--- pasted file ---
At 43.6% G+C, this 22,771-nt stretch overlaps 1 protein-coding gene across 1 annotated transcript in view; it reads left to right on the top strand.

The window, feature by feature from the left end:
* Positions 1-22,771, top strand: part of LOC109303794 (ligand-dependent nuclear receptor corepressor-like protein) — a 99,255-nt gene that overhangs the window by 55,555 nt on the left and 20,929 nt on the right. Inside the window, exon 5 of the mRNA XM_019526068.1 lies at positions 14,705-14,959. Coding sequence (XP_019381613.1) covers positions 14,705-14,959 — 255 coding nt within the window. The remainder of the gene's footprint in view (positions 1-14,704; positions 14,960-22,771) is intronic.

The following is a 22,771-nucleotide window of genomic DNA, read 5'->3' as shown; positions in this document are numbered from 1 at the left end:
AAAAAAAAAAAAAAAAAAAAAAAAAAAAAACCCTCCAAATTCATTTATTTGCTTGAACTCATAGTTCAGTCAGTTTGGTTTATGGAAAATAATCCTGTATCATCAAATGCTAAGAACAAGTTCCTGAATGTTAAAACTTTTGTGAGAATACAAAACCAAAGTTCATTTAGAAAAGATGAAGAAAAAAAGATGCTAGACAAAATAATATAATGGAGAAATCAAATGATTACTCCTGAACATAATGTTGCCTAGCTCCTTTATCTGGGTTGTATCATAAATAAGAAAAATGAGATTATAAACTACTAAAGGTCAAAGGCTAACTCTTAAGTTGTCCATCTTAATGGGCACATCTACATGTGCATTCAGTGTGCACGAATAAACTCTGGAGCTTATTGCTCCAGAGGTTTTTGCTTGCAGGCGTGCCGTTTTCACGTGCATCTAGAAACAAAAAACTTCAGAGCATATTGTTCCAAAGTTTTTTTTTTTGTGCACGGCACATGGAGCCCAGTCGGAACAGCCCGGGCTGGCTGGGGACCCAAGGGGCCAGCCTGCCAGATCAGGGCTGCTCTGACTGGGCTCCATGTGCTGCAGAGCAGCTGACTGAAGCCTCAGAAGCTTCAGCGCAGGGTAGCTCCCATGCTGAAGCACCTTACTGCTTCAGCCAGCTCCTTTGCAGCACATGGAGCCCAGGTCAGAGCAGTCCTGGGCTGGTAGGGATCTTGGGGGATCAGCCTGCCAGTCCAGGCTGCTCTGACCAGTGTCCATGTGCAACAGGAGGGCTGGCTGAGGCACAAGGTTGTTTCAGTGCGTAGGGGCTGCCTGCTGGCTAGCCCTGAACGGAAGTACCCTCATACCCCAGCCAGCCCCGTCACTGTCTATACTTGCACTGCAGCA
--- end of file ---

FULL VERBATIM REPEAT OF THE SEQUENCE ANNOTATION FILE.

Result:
At 43.6% G+C, this 22,771-nt stretch overlaps 1 protein-coding gene across 1 annotated transcript in view; it reads left to right on the top strand.

The window, feature by feature from the left end:
* Positions 1-22,771, top strand: part of LOC109303794 (ligand-dependent nuclear receptor corepressor-like protein) — a 99,255-nt gene that overhangs the window by 55,555 nt on the left and 20,929 nt on the right. Inside the window, exon 5 of the mRNA XM_019526068.1 lies at positions 14,705-14,959. Coding sequence (XP_019381613.1) covers positions 14,705-14,959 — 255 coding nt within the window. The remainder of the gene's footprint in view (positions 1-14,704; positions 14,960-22,771) is intronic.

The following is a 22,771-nucleotide window of genomic DNA, read 5'->3' as shown; positions in this document are numbered from 1 at the left end:
AAAAAAAAAAAAAAAAAAAAAAAAAAAAAACCCTCCAAATTCATTTATTTGCTTGAACTCATAGTTCAGTCAGTTTGGTTTATGGAAAATAATCCTGTATCATCAAATGCTAAGAACAAGTTCCTGAATGTTAAAACTTTTGTGAGAATACAAAACCAAAGTTCATTTAGAAAAGATGAAGAAAAAAAGATGCTAGACAAAATAATATAATGGAGAAATCAAATGATTACTCCTGAACATAATGTTGCCTAGCTCCTTTATCTGGGTTGTATCATAAATAAGAAAAATGAGATTATAAACTACTAAAGGTCAAAGGCTAACTCTTAAGTTGTCCATCTTAATGGGCACATCTACATGTGCATTCAGTGTGCACGAATAAACTCTGGAGCTTATTGCTCCAGAGGTTTTTGCTTGCAGGCGTGCCGTTTTCACGTGCATCTAGAAACAAAAAACTTCAGAGCATATTGTTCCAAAGTTTTTTTTTTTGTGCACGGCACATGGAGCCCAGTCGGAACAGCCCGGGCTGGCTGGGGACCCAAGGGGCCAGCCTGCCAGATCAGGGCTGCTCTGACTGGGCTCCATGTGCTGCAGAGCAGCTGACTGAAGCCTCAGAAGCTTCAGCGCAGGGTAGCTCCCATGCTGAAGCACCTTACTGCTTCAGCCAGCTCCTTTGCAGCACATGGAGCCCAGGTCAGAGCAGTCCTGGGCTGGTAGGGATCTTGGGGGATCAGCCTGCCAGTCCAGGCTGCTCTGACCAGTGTCCATGTGCAACAGGAGGGCTGGCTGAGGCACAAGGTTGTTTCAGTGCGTAGGGGCTGCCTGCTGGCTAGCCCTGAACGGAAGTACCCTCATACCCCAGCCAGCCCCGTCACTGTCTATACTTGCACTGCAGCA